“Why would ANYONE put clothes on a DOG?!“ My mother was so practical.
“Why not?” I too had a logical side. “And they were too big for my dolls anyway.” Again, note the logic.
But she did have a point…why DO we put clothes on our dogs?
You may be looking for insight into your own psyche or you may be looking for validation for what you secretly wonder might be a silly thing to do, and I’m not sure I can do either, but here goes.
We dress our dogs for them, for us, or both, and sometimes we don’t know the difference.
Reasons given for doing it for them range from “because he’s cold” to “because she’s sooooo cute” (the implication being that your dog knows what cute is which is probably not true).
We may, rightly or wrongly, do things for our dogs that we think they would like because we like them, or that would be good for them because it’s good for us. “I think organic is the best diet for me, therefore it must be for Fido too” or “I feel good about myself when I’m dressed nicely, therefore I’m sure my furbaby does too.”
There are legitimate reasons for putting coats, booties, even sunglasses or visors on your pups that have nothing to do with dressing them up or being “cute.”
Some dogs are frightened by loud noises such as storms and fireworks, and can suffer from anxiety in other situations such as crowds, vet visits, or air travel, and their owners have spent literally years trying to find a way to calm and comfort them, often with no success. Calming coats or anxiety jackets can greatly ease stress which in turn can help protect your dog from some of the physical ill effects that can result from stress. While not technically considered clothing, these calming coats can make your fur baby look pretty darn snazzy if you do need to use them.
Jackets and sweaters have their place too, namely for protection from the cold, rain, or snow. Although a dog’s fur is usually adequate for this, there are exceptions. Short-haired dogs, seniors, and those with health issues can be more susceptible to the cold. Also, booties should be used to protect delicate pads when walking on very hot or very cold surfaces. Again, while these aren’t technically “dressing up” there’s no reason they can’t be fashionable, right?
Visors and sunglasses aren’t merely decoration – they protect from sun, wind, and sand, on walks, at the beach, in cars, etc.
But aside from these practical reasons, sometimes our pups do genuinely enjoy dressing up, at least insofar as it can be a bonding time for both parties, they get attention, we bestow attention, everyone benefits, and when we take them out they get more attention.
What about our motives? Have you ever asked yourself if there’s some scary Freudian reason you want to dress your dog, is it weird, and am I the only one? (The answers are no, no, and no.) I f so, you’re not alone. Some experts, and I don’t pretend to be one, say that if we don’t have enough contact with other humans, we may anthropomorphize our pets to make us feel more connected to the world. So we name them, put clothes on them, bake cakes for them, paint their nails, and overall treat them like one of us.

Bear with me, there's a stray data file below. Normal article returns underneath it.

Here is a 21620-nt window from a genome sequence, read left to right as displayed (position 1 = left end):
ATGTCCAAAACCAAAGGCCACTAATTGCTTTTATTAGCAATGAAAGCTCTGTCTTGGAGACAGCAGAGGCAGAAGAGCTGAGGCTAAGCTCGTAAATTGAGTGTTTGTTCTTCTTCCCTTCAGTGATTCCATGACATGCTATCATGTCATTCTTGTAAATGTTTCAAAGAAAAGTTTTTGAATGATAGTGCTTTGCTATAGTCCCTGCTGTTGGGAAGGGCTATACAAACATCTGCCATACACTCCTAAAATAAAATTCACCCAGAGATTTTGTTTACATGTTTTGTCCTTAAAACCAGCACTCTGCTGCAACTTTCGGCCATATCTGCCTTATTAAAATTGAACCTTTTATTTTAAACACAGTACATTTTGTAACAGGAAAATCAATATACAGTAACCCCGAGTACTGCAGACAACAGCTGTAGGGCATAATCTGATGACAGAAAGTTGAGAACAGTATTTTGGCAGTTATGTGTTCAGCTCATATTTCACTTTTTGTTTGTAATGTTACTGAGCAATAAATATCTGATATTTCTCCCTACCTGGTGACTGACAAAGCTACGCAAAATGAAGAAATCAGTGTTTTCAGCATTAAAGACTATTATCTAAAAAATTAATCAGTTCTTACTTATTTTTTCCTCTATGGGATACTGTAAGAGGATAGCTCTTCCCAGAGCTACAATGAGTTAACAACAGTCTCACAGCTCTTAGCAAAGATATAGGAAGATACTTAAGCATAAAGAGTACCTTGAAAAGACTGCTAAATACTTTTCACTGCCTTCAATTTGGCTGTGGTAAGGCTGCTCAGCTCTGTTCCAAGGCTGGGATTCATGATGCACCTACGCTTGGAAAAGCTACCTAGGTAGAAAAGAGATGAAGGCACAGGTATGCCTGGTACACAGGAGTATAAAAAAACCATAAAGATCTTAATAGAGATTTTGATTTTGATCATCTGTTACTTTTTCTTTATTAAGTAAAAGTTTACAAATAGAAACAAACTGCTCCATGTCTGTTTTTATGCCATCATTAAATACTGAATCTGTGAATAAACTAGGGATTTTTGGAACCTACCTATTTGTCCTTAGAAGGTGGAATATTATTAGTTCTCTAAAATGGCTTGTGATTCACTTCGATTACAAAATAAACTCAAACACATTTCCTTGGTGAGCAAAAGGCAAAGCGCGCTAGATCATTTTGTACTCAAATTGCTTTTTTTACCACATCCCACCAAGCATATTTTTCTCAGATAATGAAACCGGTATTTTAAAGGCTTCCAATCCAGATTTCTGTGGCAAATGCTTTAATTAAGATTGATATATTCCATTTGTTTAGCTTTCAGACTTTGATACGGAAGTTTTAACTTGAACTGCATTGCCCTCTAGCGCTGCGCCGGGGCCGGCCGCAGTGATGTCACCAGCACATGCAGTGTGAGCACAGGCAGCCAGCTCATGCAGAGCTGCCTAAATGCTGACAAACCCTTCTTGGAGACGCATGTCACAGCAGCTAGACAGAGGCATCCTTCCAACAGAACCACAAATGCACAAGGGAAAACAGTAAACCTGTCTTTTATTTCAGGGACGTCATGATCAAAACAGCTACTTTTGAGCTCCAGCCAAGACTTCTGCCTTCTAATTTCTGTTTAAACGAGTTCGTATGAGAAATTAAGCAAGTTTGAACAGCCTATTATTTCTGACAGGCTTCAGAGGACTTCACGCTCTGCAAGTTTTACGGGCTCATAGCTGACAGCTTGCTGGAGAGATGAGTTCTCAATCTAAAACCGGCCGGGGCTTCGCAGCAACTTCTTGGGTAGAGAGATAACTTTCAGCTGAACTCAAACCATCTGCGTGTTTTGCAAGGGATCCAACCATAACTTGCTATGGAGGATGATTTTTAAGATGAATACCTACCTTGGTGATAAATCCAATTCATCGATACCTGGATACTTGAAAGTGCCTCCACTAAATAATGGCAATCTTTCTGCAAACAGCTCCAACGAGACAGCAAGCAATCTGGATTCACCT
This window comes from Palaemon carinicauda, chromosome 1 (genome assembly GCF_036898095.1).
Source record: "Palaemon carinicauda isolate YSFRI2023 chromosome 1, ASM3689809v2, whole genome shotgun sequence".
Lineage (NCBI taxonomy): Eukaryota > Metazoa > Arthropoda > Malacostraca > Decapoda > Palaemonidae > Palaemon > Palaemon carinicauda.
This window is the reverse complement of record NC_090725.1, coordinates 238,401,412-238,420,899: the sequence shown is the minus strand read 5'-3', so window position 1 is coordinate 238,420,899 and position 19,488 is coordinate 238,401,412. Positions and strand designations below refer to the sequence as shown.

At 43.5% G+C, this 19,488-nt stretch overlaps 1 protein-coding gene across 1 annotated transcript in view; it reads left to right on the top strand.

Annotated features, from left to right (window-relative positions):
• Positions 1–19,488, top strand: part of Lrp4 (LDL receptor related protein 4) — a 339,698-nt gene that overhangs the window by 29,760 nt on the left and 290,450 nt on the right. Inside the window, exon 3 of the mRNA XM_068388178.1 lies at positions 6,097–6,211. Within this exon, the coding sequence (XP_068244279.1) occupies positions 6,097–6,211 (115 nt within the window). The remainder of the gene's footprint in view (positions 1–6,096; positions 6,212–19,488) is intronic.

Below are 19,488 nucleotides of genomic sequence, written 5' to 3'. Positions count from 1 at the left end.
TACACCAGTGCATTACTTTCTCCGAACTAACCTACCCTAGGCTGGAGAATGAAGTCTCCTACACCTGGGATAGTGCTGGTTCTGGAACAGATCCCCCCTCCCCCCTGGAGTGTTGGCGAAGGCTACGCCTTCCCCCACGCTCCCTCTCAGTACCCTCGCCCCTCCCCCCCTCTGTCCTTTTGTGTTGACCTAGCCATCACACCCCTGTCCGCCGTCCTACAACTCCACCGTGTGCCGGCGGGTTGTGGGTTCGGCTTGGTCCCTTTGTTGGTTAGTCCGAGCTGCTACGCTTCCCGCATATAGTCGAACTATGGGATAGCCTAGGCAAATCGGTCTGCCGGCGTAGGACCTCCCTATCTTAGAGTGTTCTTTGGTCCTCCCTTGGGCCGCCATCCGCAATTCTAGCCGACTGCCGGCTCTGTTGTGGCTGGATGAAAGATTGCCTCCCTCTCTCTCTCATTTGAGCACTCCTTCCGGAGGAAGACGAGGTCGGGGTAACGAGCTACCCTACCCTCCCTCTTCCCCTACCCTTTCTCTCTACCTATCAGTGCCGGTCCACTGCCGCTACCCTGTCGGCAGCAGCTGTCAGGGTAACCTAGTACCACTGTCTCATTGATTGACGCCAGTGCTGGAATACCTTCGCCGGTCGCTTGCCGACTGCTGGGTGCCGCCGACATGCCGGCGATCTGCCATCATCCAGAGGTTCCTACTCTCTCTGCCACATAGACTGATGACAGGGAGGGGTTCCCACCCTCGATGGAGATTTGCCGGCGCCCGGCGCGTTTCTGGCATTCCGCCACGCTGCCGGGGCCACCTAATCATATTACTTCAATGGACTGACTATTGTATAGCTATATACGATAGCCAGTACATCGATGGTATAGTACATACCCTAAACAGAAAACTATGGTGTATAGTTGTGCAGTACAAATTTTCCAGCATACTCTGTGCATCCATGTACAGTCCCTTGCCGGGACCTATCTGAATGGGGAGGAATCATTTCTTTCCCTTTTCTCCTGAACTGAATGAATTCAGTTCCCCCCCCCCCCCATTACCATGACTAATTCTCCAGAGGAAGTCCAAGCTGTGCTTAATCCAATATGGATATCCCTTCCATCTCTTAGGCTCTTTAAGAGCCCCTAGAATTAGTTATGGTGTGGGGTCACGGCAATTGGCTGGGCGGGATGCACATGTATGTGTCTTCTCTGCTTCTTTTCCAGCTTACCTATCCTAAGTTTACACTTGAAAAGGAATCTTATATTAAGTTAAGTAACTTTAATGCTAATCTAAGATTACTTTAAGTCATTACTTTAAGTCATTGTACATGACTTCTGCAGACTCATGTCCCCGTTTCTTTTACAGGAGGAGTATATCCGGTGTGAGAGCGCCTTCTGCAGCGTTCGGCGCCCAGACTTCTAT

And again, the attention – let’s face it, most of us like being the center of attention sometimes. “Hey everyone, look at me and my adorable dog, we’re dressed alike, aren’t we so cute?!” I don’t think that’s ego, it’s just human! Dogs like the positive attention too. So a win-win.
But it’s not all deep psychological mumbo-jumbo. We love our fur babies; just as with our kids, we want pictures to remind us of the good times, we want to show them off, we want them to be like us, we want and need to bond with them, we pamper them, and sometimes, well, girls just want to have fun, right? Guys, too, now don’t pretend, I know you’re out there. No judging here.
Photo shoots are popular. Our pups are members of the family and part of our daily lives, perhaps more than anyone else, so we want to include them in things like Christmas cards or graduation and even wedding photos. So we dress the whole gang in matching ugly sweaters, position ourselves around the tree, we bring them along for the professional graduation pictures, make a place for them in some of our wedding photos, or put the fancy duds on both of us and have a professional photo taken, and sometimes give them their own Christmas photo. In an age of smart phones that allow us to take multiple pictures with a press of a finger or even only a voice command, one perfect, lasting photo to keep and display forever is preferable to a thousand casually snapped digital photos that could potentially disappear forever if a phone is lost or an email or photo storage account is closed or simply forgotten about.
Maybe we want to show off our best friend’s personality as well as how stunningly gorgeous they are. Sometimes they like it too, they get the personal attention from us, get some bonding time with us, and have a welcome opportunity to do something that is outside of their daily routine.
But the bottom line is that we put our dogs in dresses and tuxedos for us. They may reap some benefits from it, like one-on-one time with us, but we wouldn’t do it for that reason only, we would choose other activities.
IS THERE A CELEBRATION?
Yes! January 14 is National Dress Up Your Pet Day, created by animal advocate and pet lifestyle expert Colleen Paige in 2009.
But of course, in my book every day is Dress Your Dog Day.